4

If you have a conversation of whispering in a screenplay do you have to put:

BATHSHEBA
(whispers)

Beneath each character’s name.
I’ll add that the situation mandates whispering and could be understood easily I think.

5

From my experience, the name and any special instructions are printed in the margin beside the spoken lines, which are themselves in a block of text and indented.
I take it that such is what you meant when you said “beneath”.

Use of abbreviations can be done — e.g.

(whis.)

— but should not be necessary unless you are conserving space or substrate i.e. paper.

A screenplay is meant to be accurate in conveying information to the director and the performers. They will use marks and highlighting as necessary to help them learn the lines; but, unless you provide such necessary information in the first place, how will they know it?

If an entire dialogue is done in a certain mode, then you can make such a note prior to the entire sequence. E.g.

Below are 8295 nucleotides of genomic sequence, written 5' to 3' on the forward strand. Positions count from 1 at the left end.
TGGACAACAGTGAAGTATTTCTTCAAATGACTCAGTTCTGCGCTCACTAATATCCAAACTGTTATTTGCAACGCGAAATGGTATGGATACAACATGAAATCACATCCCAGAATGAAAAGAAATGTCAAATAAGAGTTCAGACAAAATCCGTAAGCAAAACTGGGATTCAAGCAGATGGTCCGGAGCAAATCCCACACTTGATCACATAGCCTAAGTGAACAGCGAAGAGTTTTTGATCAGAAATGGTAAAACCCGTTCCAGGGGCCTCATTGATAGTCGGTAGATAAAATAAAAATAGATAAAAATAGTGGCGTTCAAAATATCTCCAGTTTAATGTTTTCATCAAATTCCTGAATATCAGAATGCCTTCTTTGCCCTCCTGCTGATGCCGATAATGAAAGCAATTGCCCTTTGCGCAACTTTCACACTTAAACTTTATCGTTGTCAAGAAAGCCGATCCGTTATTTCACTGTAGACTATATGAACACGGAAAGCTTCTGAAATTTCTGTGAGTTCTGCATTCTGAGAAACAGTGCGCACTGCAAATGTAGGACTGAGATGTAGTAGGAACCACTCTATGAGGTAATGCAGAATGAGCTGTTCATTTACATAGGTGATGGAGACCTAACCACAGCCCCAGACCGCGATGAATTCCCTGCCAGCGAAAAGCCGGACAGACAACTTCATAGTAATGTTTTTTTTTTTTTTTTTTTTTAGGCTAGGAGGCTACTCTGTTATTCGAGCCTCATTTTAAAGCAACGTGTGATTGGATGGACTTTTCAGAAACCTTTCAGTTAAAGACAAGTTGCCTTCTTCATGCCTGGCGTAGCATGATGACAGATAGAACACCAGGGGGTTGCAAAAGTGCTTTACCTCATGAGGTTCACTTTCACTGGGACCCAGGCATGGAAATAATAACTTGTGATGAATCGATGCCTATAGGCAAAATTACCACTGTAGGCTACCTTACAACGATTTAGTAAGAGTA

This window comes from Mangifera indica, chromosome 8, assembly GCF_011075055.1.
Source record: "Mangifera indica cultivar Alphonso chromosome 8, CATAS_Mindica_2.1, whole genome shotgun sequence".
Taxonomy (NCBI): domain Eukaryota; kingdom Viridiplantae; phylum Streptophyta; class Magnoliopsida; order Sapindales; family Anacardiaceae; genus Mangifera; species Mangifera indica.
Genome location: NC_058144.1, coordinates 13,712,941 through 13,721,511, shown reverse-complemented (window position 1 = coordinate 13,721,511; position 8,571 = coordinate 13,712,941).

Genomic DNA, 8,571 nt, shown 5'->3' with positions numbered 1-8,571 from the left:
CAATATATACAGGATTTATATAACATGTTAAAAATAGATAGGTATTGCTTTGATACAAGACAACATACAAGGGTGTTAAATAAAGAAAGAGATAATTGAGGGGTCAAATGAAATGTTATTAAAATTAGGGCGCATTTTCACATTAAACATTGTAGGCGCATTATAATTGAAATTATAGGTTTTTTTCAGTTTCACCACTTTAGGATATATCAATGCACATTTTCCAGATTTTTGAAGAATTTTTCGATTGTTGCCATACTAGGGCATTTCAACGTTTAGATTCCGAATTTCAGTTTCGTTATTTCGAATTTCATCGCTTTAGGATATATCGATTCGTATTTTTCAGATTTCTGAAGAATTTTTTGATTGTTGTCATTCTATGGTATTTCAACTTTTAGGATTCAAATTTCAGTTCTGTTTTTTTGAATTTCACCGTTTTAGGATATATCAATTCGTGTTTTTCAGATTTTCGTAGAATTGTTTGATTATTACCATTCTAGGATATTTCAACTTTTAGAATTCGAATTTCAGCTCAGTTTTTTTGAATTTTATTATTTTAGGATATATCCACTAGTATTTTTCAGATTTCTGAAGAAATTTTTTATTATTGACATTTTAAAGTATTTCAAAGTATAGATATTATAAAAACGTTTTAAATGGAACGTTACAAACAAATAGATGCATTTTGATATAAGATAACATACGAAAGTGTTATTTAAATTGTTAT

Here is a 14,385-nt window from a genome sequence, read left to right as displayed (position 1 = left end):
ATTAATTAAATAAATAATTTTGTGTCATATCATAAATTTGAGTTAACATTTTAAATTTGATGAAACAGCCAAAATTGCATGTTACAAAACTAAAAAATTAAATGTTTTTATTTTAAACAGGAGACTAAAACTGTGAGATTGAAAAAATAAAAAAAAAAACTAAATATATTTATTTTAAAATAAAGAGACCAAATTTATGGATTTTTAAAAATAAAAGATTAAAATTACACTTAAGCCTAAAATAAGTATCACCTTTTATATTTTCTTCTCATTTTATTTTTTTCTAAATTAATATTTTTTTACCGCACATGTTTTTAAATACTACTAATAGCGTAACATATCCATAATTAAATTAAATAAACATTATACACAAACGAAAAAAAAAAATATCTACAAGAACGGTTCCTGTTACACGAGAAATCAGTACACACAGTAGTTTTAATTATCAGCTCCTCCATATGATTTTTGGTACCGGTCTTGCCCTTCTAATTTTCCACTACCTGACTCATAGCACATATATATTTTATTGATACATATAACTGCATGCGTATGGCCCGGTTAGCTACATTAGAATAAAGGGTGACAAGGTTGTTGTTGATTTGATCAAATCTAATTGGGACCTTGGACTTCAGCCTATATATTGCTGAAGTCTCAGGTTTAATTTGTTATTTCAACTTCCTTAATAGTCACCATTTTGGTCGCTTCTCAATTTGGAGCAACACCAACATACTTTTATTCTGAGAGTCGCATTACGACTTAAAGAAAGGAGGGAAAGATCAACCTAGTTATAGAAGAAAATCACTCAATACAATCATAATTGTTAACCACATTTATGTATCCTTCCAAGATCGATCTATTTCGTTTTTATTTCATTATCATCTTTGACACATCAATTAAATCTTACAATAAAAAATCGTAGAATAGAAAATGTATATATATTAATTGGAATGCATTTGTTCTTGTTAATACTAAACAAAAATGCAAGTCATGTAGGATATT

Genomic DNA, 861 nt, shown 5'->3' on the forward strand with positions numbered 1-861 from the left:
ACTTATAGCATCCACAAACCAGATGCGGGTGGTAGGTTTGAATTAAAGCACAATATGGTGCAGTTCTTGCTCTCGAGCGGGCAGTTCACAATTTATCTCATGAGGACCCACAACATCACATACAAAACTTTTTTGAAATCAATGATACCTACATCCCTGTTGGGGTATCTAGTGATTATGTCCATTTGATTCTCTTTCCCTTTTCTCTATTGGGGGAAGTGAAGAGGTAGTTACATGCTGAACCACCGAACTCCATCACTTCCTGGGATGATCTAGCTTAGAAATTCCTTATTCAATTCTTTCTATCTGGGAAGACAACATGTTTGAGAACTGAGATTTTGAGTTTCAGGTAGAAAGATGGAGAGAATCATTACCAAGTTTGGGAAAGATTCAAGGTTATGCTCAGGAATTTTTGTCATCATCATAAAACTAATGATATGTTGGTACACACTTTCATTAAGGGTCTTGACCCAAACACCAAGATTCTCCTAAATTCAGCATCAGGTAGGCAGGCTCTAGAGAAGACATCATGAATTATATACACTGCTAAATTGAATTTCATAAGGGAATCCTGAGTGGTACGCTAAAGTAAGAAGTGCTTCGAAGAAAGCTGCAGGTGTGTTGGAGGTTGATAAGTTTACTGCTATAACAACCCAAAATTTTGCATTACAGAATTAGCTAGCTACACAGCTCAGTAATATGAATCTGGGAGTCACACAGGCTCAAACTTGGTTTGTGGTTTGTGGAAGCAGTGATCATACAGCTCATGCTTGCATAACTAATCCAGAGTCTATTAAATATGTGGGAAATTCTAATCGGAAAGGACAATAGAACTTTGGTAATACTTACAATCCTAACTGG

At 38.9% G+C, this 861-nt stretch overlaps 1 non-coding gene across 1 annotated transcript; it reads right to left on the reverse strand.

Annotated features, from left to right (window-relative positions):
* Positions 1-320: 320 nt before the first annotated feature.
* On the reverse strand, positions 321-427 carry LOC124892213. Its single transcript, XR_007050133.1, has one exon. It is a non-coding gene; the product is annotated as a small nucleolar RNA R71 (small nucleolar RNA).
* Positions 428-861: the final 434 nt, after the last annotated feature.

The dialogue in this scene is done entirely in whispering.

Phrase that however is best.

4

Use parentheticals to establish that each character is whispering. It should then be implied that they continue in the same mode until one of them speaks up — at which point, you likewise establish that they speak up.

                               BATHSHEBA
                         (whispers)
                     How should I introduce you?

                               JOHN
                         (whispers)
                     By my name.

                               BATHSHEBA
                     Right. Makes sense.

                               JOHN
                     Yeah...

                               BATHSHEBA
                         (speaks up)
                     Hey, Larry, this is John.
  • I hope you don't take my edit to be commandeering your answer; I simply thought that it could stand for some improvement. – can-ned_food Jun 4 '18 at 7:00
  • Well, I did misspell “use,” so... – Matt Lathrom Jun 5 '18 at 15:14

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